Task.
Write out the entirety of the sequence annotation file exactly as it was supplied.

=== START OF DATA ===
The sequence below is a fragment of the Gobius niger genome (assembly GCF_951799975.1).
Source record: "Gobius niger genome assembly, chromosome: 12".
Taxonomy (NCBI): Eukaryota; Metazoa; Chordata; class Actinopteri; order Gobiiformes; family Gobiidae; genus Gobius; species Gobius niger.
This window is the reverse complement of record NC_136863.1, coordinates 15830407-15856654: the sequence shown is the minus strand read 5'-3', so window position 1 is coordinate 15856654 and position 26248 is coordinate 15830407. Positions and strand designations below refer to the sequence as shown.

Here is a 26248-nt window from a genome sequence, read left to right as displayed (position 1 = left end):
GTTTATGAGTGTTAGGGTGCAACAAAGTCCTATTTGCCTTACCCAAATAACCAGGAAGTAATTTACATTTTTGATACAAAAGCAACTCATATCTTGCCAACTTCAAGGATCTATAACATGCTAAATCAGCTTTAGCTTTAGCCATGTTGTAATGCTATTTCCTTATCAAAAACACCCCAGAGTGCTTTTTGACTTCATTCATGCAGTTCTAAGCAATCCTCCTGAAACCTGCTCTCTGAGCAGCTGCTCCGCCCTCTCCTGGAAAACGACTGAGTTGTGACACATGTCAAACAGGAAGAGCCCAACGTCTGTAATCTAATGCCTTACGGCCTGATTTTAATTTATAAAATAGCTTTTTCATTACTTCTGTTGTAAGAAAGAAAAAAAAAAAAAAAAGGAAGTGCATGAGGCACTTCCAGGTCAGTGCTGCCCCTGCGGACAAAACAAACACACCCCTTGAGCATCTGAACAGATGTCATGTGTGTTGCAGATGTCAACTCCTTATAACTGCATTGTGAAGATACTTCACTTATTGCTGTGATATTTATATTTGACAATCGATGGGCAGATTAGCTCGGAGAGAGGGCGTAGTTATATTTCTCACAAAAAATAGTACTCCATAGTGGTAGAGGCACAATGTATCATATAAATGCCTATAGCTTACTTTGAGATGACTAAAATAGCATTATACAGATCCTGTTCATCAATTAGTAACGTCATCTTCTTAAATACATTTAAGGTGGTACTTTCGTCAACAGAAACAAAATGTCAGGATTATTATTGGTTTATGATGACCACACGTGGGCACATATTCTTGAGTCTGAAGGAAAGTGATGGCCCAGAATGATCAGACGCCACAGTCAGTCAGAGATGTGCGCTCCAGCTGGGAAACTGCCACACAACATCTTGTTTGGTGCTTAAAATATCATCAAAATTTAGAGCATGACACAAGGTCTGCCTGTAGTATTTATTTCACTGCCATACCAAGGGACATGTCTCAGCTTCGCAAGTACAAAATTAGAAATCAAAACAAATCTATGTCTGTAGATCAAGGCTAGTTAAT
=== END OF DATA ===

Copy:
The sequence below is a fragment of the Gobius niger genome (assembly GCF_951799975.1).
Source record: "Gobius niger genome assembly, chromosome: 12".
Taxonomy (NCBI): Eukaryota; Metazoa; Chordata; class Actinopteri; order Gobiiformes; family Gobiidae; genus Gobius; species Gobius niger.
This window is the reverse complement of record NC_136863.1, coordinates 15830407-15856654: the sequence shown is the minus strand read 5'-3', so window position 1 is coordinate 15856654 and position 26248 is coordinate 15830407. Positions and strand designations below refer to the sequence as shown.

Here is a 26248-nt window from a genome sequence, read left to right as displayed (position 1 = left end):
GTTTATGAGTGTTAGGGTGCAACAAAGTCCTATTTGCCTTACCCAAATAACCAGGAAGTAATTTACATTTTTGATACAAAAGCAACTCATATCTTGCCAACTTCAAGGATCTATAACATGCTAAATCAGCTTTAGCTTTAGCCATGTTGTAATGCTATTTCCTTATCAAAAACACCCCAGAGTGCTTTTTGACTTCATTCATGCAGTTCTAAGCAATCCTCCTGAAACCTGCTCTCTGAGCAGCTGCTCCGCCCTCTCCTGGAAAACGACTGAGTTGTGACACATGTCAAACAGGAAGAGCCCAACGTCTGTAATCTAATGCCTTACGGCCTGATTTTAATTTATAAAATAGCTTTTTCATTACTTCTGTTGTAAGAAAGAAAAAAAAAAAAAAAAGGAAGTGCATGAGGCACTTCCAGGTCAGTGCTGCCCCTGCGGACAAAACAAACACACCCCTTGAGCATCTGAACAGATGTCATGTGTGTTGCAGATGTCAACTCCTTATAACTGCATTGTGAAGATACTTCACTTATTGCTGTGATATTTATATTTGACAATCGATGGGCAGATTAGCTCGGAGAGAGGGCGTAGTTATATTTCTCACAAAAAATAGTACTCCATAGTGGTAGAGGCACAATGTATCATATAAATGCCTATAGCTTACTTTGAGATGACTAAAATAGCATTATACAGATCCTGTTCATCAATTAGTAACGTCATCTTCTTAAATACATTTAAGGTGGTACTTTCGTCAACAGAAACAAAATGTCAGGATTATTATTGGTTTATGATGACCACACGTGGGCACATATTCTTGAGTCTGAAGGAAAGTGATGGCCCAGAATGATCAGACGCCACAGTCAGTCAGAGATGTGCGCTCCAGCTGGGAAACTGCCACACAACATCTTGTTTGGTGCTTAAAATATCATCAAAATTTAGAGCATGACACAAGGTCTGCCTGTAGTATTTATTTCACTGCCATACCAAGGGACATGTCTCAGCTTCGCAAGTACAAAATTAGAAATCAAAACAAATCTATGTCTGTAGATCAAGGCTAGTTAAT